Neal’s musical relationship with Mike Portnoy spans across a multitude of records. “I don’t know how many albums we’ve made together now…,” he confesses. “Like ten or something? I don’t know (laughs). It’s crazy. We’ve made a lot of records together, and it’s great. It’s better than ever. We have such a good time. He just played drums on this Christmas album that I’ve been working on, which is going to be called A Proggy Christmas by The Prog World Orchestra. It’s coming out in November. Mike was here doing drums on that… We just have the best time.
“He’s a producer though, really. A producer, an arranger, and a writer. He hears chord changes… There were some chords on ‘Smoke And Mirrors’ on Momentum that he didn’t like. He said ‘Can we change some of these chords?,’ and he started to sing bass notes to me. I tried to figure out what chords he was hearing. The thing that’s great about working with Mike is that I don’t really have to produce him; I don’t really have to worry about it, because he’ll listen to everything and make sure it’s happening.”
A Proggy Christmas undergoes issue on November 6th via Radiant Records. “It’s mostly instrumental Christmas music,” the guitarist discloses. “Some of it’s kind of funny; it’s progressive rock Christmas stuff mostly, but I did some straight ahead songs as well. There was a lot of writing outside of the actual songs, so some of it isn’t very recognisable (laughs). It’s really cool though – I think you’ll like it. It’s got some crazy, good stuff on it. Variations on ‘Joy To The World’, and ‘Hark! The Herald Angels Sing’. There’s ‘The Christmas Song (Chestnuts Roasting On An Open Fire)’ with a very nice fretless bass solo. We did ‘Silent Night’ with ‘We All Need Some Light’, and Roine Stolt (The Flower Kings) and Pete Trewavas (Marillion / Transatlantic / Edison’s Children) are both playing on it.
“Many people got involved in it; Roine, Steve Hackett (ex-Genesis), Pete, Steve Morse (Deep Purple / Dixie Dregs), Paul Bielatowicz, Mike Portnoy, and Bill Hubauer (ApologetiX). Bill actually had a great idea for… We actually did some of his arrangements and things too, so… Yeah, it comes out in November and it’s called A Proggy Christmas by The Prog World Orchestra.”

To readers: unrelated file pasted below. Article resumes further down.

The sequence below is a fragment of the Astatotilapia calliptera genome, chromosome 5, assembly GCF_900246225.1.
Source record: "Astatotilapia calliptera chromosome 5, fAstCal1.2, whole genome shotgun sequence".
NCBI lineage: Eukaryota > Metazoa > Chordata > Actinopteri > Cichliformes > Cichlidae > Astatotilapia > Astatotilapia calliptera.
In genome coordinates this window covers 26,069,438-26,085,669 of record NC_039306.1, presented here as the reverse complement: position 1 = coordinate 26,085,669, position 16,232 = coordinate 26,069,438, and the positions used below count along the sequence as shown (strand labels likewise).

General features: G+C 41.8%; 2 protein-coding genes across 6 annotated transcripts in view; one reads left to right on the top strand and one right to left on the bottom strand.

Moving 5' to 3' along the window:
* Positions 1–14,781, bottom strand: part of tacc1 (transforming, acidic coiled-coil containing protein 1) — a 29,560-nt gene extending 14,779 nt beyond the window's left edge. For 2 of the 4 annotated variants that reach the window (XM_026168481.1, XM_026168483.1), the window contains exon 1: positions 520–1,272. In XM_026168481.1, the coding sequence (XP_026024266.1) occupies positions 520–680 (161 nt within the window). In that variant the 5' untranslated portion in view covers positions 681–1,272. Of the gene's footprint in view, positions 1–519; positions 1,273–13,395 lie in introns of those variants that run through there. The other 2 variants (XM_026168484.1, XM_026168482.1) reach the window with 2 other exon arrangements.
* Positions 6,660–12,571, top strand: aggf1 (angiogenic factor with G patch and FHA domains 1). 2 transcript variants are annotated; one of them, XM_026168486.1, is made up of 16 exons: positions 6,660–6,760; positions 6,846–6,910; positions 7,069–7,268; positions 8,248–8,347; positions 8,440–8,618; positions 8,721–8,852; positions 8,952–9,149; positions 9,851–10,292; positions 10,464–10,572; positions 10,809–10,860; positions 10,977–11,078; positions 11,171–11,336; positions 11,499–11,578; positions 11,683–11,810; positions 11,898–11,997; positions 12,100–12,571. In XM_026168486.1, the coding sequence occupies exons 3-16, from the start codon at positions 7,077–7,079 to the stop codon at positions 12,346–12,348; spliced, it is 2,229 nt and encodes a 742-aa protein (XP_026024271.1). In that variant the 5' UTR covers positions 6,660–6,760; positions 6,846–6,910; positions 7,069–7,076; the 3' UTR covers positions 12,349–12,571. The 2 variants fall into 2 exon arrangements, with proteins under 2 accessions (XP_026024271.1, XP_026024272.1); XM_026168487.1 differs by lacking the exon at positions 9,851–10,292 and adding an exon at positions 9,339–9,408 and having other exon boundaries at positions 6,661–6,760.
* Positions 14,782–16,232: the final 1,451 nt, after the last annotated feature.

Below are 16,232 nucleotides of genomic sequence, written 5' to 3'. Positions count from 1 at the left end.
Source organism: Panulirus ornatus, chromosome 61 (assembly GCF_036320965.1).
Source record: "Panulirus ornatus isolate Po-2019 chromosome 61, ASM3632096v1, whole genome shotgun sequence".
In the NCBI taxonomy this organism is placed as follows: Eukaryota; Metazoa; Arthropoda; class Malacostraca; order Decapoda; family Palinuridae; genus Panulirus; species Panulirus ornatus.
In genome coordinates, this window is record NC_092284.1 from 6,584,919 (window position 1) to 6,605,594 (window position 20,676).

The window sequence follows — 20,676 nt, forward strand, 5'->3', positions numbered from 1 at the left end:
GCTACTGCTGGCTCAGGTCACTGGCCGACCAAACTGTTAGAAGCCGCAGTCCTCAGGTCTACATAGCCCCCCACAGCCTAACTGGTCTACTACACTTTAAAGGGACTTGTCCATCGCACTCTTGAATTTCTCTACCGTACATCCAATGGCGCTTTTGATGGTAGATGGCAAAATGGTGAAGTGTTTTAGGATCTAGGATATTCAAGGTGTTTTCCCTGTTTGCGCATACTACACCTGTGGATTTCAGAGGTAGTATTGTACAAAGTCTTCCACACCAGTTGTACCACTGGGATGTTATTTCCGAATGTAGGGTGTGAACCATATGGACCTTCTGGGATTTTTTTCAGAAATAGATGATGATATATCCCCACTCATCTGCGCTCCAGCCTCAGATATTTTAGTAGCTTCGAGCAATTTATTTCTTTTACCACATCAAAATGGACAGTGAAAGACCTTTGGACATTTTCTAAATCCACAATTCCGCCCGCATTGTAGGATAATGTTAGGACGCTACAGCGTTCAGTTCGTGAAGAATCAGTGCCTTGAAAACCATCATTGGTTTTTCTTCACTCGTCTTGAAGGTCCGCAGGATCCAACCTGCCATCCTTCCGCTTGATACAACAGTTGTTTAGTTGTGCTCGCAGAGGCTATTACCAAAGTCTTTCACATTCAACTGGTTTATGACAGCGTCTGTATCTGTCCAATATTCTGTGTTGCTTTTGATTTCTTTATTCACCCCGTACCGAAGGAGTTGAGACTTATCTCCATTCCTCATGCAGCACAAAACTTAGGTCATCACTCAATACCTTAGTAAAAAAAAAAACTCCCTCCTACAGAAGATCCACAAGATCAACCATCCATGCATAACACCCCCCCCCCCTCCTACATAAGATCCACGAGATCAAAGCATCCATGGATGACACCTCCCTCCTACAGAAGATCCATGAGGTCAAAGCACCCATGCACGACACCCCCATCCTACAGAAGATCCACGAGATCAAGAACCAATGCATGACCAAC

Momentum’s liner notes accredit Neal as producer. “Producer really means overseer,” he explains. “It means that you have the final decisions, and you’re overseeing everything. It doesn’t mean you’re actually doing everything yourself. It means you’re like the director of a film, that you’re in charge of it and you’re making decisions but all the other people are doing all of their work as well. That’s what it is. I’m the one who makes the final decisions on everything. One of the things that you do is you decide who’s going to work on it, what parts you need, who you’re going to get to play them, and all that kind of stuff. You make decisions about the songs, and the arrangements. Producing can be very deep or very light; some producers are very involved with every aspect and some just show up for the mix, so it just depends. But yeah, I’m a pretty hands-on producer.”
“I had never worked with a real producer until Flying Colors when I worked with Peter Collins. It was very interesting, very different. It was very interesting to have this English bloke on the other side of the glass making comments about your take and stuff, because I’ve never had that before. It’s a whole different kettle of fish.”
Flying Colors is a progressive rock supergroup consisting of the keyboardist, Mike Portnoy, vocalist Casey McPherson (Alpha Rev), guitarist Steve Morse, and bassist Dave LaRue. “Years ago someone suggested that I get together with Steve Morse, and I always remembered that,” he recounts. “When my friend Bill Evans then suggested that Steve and I work together, I jumped at the chance. For me it started with that, with me wanting to write with Steve. Steve and I got together and wrote the music. I went down to his house in Florida many years ago now. I suppose it’d be three or four years ago now, and we wrote some songs and some music that actually became the framework for some of the songs on the Flying Colors album (March 2012). Bill had this idea to have this muso, progressive kind of band but more commercial with more regular songs, and so that is what we set out to do. Mike came onboard, and then of course Dave LaRue is Steve’s main bass player. Mike then found Casey McPherson, and we just felt like it was the right thing. We booked dates, got together, hashed it out, and made an album.”